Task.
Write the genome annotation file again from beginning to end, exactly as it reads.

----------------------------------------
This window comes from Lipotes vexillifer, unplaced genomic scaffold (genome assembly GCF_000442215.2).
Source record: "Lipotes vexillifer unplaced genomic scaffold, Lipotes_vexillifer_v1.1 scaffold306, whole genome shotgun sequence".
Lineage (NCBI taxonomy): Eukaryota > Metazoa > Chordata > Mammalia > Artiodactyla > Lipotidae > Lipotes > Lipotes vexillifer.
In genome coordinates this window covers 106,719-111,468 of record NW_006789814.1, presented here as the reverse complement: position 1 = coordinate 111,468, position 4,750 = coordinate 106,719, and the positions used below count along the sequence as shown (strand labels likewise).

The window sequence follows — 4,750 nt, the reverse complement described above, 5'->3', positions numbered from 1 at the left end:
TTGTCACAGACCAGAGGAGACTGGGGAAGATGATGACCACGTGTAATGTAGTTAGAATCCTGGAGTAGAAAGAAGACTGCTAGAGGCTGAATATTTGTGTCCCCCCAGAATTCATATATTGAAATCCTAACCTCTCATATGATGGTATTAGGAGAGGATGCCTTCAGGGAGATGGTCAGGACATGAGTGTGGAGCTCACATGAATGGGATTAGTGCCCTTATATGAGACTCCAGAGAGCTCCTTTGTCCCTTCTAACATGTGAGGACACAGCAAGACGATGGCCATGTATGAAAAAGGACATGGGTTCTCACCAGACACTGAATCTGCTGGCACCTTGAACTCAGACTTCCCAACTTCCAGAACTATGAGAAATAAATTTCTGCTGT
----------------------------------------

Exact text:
This window comes from Lipotes vexillifer, unplaced genomic scaffold (genome assembly GCF_000442215.2).
Source record: "Lipotes vexillifer unplaced genomic scaffold, Lipotes_vexillifer_v1.1 scaffold306, whole genome shotgun sequence".
Lineage (NCBI taxonomy): Eukaryota > Metazoa > Chordata > Mammalia > Artiodactyla > Lipotidae > Lipotes > Lipotes vexillifer.
In genome coordinates this window covers 106,719-111,468 of record NW_006789814.1, presented here as the reverse complement: position 1 = coordinate 111,468, position 4,750 = coordinate 106,719, and the positions used below count along the sequence as shown (strand labels likewise).

The window sequence follows — 4,750 nt, the reverse complement described above, 5'->3', positions numbered from 1 at the left end:
TTGTCACAGACCAGAGGAGACTGGGGAAGATGATGACCACGTGTAATGTAGTTAGAATCCTGGAGTAGAAAGAAGACTGCTAGAGGCTGAATATTTGTGTCCCCCCAGAATTCATATATTGAAATCCTAACCTCTCATATGATGGTATTAGGAGAGGATGCCTTCAGGGAGATGGTCAGGACATGAGTGTGGAGCTCACATGAATGGGATTAGTGCCCTTATATGAGACTCCAGAGAGCTCCTTTGTCCCTTCTAACATGTGAGGACACAGCAAGACGATGGCCATGTATGAAAAAGGACATGGGTTCTCACCAGACACTGAATCTGCTGGCACCTTGAACTCAGACTTCCCAACTTCCAGAACTATGAGAAATAAATTTCTGCTGT